The formulas for hedging liabilities with futures and swaps are almost similar, except Swap BPV to be divided by 100. Can anyone explain me the reasoning (logic) behind this difference?

Believe this simply relates to market quoting convention; the BPV of a swap is referenced per 100 units of notional, whereas the asset and liability BPVs are referenced per 1 unit of notional.

I certainly can’t argue with you on that one. I’ll be interested to hear how they respond to you on this - based on the OP’s question is definitely seems like the text would benefit from the addition of a simple explanatory paragraph.

They said that the one formula was for computing the number of (futures) contracts, while the other was for computing the notional value (of a swap).

I agreed, but stressed that that didn’t really explain the difference in divisors, as they’re both computing basis point values. I asked for clarification, and mentioned that the question had already been asked here.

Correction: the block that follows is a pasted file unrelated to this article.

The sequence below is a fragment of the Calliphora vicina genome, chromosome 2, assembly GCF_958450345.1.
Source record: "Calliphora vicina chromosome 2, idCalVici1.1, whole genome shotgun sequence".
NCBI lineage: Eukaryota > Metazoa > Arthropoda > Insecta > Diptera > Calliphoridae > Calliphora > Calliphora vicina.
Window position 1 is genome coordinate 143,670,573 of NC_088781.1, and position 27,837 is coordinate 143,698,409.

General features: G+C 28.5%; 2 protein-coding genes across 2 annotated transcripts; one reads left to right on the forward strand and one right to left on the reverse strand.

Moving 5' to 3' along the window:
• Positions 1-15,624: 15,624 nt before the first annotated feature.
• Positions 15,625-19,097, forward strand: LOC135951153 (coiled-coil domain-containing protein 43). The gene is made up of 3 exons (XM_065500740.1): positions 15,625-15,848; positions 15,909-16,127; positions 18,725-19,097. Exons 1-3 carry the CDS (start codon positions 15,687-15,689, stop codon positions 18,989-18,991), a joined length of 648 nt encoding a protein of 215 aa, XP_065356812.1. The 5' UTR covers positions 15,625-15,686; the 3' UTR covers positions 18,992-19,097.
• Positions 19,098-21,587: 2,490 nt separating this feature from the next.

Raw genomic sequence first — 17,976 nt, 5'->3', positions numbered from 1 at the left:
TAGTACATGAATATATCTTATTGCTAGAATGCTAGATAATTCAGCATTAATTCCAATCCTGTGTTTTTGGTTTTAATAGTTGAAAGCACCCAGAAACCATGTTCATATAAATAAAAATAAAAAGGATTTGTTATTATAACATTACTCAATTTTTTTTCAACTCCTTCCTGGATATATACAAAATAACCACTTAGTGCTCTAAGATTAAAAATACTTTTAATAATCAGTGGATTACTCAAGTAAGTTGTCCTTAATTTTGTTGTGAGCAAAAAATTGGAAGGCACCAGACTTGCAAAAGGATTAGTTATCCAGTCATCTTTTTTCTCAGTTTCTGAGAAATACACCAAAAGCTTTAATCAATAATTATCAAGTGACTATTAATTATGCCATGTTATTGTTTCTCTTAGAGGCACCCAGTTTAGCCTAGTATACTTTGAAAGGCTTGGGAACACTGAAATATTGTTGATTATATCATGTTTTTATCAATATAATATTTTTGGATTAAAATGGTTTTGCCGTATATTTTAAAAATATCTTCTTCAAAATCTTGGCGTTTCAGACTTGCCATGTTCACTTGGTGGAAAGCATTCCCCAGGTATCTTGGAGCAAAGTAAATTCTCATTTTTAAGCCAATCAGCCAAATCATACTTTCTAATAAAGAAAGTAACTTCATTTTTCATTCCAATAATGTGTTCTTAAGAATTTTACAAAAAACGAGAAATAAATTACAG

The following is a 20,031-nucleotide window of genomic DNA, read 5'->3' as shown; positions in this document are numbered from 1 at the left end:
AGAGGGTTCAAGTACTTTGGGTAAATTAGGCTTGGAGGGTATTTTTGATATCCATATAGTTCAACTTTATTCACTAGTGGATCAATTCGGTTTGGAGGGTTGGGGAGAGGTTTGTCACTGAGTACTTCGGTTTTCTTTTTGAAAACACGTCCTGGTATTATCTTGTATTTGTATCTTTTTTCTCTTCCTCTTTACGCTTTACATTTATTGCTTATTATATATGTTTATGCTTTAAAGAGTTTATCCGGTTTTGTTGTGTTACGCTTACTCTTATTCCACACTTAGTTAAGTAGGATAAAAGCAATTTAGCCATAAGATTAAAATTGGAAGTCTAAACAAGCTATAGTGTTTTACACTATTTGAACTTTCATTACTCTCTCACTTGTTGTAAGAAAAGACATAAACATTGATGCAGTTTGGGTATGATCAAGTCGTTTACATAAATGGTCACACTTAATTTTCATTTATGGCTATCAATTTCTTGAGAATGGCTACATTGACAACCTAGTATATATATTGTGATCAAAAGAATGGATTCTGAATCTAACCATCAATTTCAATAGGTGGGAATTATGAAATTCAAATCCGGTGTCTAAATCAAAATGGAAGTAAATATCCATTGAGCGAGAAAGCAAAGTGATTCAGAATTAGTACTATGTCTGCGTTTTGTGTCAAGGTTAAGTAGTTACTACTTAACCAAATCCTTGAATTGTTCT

They (presumably) pass this stuff along to the folks in the know.

I’ve always had success doing it this way. Well, success in the sense of it getting to people who can discuss it, but not necessarily success in the sense of them agreeing that I’m right.

If you refer to page 80 of Book 4, it is specified in the last paragraph that:

“The fixed rate on the swap is 4.16%. Its effective duration is +16.73, and its BPV is +0.1673 per USD 100 of notional principal. Exhibit 15 illustrates this swap.”

The notional was mentioned in the case, that’s why you have to convert the swap BPV to per $1 notional by dividing by 100.

Sorry for reviving an old discussion. I’d like to know in the real world do we need to divide the swap BPV by 100? I’m saying we are not taking the exam, but doing this for a real asset-liability job.

In real world, you would have picked an arbitrary notional for the swap (10, 100, 500, 1000, 10000), and compute the BPV based on that notional. And when you want to compute the BPV per $1 notional, just divide the computed BPV by the notional chosen